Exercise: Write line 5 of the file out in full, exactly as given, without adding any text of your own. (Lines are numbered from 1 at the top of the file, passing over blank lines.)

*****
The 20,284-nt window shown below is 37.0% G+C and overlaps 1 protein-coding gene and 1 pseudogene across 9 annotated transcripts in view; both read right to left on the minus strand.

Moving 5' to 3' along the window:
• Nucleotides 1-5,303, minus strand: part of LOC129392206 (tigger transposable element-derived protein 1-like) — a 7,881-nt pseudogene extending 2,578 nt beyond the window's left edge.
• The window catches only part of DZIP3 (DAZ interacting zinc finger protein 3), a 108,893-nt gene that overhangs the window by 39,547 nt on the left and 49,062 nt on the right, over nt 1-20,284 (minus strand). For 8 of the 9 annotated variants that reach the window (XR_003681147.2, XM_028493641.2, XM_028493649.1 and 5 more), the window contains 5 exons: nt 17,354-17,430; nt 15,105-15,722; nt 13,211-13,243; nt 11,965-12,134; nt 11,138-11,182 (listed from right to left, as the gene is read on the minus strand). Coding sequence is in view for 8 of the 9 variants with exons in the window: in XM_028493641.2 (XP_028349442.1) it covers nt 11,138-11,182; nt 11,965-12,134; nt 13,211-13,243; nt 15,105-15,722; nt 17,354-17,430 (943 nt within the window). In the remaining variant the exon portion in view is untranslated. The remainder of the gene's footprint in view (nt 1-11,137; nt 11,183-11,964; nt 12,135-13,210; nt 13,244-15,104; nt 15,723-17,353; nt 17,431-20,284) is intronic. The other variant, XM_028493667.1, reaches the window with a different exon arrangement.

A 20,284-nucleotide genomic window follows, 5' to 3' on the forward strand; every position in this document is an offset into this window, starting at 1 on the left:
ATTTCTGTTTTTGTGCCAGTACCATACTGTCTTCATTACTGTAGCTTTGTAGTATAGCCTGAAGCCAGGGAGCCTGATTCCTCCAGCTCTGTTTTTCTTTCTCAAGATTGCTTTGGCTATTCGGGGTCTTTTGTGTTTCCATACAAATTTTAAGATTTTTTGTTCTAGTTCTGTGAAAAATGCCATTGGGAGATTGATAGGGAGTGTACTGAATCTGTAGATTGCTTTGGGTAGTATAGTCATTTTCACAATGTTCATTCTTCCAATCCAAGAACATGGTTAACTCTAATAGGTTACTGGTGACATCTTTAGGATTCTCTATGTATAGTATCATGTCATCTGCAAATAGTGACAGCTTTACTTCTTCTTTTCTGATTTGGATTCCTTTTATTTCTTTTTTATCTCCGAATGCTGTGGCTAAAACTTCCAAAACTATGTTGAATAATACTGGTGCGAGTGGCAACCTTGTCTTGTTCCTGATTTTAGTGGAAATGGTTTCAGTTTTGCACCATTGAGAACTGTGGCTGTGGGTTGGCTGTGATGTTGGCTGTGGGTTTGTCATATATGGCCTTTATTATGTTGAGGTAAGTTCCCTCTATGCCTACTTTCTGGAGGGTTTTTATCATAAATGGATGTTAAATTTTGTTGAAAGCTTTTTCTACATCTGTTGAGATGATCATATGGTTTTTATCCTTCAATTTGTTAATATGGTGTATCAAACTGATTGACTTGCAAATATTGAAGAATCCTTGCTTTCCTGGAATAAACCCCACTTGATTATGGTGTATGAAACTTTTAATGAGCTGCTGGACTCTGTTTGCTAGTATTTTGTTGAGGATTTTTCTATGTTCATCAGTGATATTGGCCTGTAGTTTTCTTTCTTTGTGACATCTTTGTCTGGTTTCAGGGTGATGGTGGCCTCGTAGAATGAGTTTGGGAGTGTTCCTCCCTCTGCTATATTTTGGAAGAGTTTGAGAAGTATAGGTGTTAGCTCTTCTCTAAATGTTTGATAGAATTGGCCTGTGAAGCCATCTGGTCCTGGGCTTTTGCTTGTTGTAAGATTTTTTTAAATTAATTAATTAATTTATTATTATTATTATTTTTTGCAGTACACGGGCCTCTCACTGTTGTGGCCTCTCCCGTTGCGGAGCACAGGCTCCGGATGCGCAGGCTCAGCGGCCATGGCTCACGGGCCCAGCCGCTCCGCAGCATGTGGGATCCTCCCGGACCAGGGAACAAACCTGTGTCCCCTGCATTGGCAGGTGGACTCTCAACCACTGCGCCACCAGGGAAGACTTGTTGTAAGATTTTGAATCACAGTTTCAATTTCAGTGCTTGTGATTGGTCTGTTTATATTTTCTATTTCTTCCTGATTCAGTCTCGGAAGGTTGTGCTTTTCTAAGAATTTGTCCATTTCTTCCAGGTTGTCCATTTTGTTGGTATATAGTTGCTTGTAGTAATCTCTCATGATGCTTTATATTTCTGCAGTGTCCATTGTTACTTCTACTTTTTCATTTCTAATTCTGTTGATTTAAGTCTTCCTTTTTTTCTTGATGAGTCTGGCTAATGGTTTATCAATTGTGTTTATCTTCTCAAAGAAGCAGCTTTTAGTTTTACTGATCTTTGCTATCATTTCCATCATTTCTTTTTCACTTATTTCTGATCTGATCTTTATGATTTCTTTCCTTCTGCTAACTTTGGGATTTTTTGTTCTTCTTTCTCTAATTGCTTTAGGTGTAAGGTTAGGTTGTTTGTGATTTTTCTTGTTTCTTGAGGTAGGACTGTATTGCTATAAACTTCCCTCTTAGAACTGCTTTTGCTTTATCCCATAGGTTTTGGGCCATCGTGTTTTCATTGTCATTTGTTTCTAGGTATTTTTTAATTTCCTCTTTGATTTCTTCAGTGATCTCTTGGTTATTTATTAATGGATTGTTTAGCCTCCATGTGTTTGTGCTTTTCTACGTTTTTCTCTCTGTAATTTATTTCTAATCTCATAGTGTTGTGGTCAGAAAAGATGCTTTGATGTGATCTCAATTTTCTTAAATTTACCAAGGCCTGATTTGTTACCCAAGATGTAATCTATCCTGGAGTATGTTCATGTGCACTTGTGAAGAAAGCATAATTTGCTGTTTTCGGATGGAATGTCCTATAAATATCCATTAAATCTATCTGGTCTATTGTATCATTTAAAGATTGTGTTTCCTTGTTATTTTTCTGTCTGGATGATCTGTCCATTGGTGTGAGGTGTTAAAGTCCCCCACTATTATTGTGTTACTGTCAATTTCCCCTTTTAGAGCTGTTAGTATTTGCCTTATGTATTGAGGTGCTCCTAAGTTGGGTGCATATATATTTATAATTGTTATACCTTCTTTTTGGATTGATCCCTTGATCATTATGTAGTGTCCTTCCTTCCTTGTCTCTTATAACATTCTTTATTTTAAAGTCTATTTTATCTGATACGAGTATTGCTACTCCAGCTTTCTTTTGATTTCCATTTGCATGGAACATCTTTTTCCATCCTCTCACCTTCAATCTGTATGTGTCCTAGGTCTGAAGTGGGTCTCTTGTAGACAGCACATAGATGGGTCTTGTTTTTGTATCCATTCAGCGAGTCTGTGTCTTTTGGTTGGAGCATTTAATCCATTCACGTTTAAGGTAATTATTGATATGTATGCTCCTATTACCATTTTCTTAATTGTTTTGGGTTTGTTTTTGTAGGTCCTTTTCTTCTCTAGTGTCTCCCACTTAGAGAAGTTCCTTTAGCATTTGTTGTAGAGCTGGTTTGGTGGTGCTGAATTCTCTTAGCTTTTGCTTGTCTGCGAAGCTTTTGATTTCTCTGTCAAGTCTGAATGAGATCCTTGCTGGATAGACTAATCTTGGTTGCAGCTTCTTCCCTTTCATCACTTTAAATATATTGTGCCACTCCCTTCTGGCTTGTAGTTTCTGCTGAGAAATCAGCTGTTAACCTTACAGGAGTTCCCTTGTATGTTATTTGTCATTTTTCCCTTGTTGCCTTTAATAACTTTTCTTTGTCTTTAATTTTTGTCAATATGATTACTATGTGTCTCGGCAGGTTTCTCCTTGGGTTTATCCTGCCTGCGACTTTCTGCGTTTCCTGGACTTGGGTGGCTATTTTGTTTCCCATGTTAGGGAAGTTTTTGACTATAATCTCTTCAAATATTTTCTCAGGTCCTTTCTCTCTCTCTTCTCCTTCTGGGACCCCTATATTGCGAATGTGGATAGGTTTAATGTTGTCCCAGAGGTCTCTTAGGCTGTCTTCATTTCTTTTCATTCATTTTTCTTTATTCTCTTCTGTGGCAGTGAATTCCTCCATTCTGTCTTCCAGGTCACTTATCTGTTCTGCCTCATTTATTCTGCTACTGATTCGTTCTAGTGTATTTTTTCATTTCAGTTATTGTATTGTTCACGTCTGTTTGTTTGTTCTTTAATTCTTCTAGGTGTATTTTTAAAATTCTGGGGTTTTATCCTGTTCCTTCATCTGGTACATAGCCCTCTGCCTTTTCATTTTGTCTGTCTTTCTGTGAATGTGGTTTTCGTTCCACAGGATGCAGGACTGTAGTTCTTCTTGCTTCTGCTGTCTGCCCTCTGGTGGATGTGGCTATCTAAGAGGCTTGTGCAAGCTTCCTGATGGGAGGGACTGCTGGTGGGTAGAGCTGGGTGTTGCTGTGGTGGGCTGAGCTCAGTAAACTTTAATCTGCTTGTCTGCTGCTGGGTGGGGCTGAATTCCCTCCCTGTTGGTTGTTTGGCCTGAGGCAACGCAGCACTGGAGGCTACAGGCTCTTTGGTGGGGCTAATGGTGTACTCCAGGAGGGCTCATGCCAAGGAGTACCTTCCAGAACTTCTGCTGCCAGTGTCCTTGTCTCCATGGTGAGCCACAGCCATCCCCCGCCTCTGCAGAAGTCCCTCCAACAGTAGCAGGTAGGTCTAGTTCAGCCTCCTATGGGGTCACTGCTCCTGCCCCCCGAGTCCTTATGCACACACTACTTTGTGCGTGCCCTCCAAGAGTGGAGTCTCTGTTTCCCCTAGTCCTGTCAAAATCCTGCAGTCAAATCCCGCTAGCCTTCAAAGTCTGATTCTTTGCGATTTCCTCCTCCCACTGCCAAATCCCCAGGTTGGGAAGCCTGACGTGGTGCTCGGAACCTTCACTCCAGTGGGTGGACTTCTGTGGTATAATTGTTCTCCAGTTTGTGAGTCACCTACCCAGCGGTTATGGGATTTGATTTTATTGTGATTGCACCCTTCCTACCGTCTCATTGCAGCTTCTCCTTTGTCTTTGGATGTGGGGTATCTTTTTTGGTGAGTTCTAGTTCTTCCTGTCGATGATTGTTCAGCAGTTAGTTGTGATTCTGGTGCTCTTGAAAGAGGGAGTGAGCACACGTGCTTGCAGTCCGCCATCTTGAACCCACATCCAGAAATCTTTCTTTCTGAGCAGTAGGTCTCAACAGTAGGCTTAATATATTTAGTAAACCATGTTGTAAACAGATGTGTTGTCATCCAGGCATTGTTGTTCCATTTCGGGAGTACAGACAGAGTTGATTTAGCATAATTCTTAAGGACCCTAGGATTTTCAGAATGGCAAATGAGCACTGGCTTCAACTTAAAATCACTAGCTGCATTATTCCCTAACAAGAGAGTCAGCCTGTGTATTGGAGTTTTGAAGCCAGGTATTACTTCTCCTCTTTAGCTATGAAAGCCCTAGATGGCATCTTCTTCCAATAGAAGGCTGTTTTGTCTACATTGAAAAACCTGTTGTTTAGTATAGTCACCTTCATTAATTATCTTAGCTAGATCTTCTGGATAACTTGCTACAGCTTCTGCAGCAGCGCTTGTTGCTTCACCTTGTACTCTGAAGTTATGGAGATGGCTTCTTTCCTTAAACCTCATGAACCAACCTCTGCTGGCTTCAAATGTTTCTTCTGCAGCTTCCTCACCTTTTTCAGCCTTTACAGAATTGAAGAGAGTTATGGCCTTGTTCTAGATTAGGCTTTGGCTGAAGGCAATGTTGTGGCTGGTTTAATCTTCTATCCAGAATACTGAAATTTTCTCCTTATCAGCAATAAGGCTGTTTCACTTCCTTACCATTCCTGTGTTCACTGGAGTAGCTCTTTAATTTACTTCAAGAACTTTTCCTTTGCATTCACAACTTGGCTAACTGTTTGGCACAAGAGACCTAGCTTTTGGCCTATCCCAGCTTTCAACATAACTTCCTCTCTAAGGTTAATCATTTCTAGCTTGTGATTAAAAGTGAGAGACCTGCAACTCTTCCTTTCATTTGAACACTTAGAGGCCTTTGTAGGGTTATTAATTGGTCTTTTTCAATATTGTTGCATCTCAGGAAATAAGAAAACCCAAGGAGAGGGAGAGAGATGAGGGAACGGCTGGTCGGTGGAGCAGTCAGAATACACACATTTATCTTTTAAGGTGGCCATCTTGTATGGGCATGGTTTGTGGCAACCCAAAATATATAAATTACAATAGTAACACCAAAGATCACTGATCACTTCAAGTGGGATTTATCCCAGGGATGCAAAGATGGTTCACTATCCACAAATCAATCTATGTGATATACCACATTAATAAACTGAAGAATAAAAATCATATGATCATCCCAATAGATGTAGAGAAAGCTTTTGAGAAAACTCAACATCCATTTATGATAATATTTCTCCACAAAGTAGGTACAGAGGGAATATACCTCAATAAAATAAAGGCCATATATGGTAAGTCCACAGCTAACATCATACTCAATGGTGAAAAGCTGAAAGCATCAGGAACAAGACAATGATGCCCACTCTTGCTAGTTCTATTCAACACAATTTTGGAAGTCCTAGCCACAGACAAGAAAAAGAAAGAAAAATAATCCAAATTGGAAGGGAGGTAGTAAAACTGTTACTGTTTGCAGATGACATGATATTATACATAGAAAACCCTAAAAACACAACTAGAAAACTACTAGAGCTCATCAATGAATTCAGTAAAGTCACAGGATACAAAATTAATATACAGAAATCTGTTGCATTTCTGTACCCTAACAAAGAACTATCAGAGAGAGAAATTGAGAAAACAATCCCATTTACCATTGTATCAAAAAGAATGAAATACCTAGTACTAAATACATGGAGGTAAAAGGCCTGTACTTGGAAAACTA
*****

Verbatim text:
A 20,284-nucleotide genomic window follows, 5' to 3' on the forward strand; every position in this document is an offset into this window, starting at 1 on the left: